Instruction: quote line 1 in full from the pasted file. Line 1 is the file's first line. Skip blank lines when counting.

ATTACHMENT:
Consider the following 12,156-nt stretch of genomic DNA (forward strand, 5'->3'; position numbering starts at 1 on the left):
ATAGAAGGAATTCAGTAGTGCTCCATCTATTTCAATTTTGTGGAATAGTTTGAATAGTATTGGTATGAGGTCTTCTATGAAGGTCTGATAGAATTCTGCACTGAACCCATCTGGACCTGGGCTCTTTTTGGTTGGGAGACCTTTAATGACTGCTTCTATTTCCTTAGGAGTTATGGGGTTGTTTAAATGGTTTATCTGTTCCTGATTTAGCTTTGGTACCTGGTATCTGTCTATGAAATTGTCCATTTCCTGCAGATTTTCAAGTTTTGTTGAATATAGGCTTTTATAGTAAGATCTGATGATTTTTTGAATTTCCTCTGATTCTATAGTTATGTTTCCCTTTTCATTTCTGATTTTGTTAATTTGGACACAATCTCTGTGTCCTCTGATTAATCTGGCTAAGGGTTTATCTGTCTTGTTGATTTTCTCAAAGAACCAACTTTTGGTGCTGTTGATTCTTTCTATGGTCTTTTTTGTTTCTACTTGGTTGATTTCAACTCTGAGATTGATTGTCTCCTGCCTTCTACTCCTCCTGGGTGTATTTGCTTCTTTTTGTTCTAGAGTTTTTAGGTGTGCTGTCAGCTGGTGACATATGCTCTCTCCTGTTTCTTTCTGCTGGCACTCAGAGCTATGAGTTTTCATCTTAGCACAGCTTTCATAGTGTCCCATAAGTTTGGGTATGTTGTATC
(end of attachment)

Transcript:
Consider the following 12,156-nt stretch of genomic DNA (forward strand, 5'->3'; position numbering starts at 1 on the left):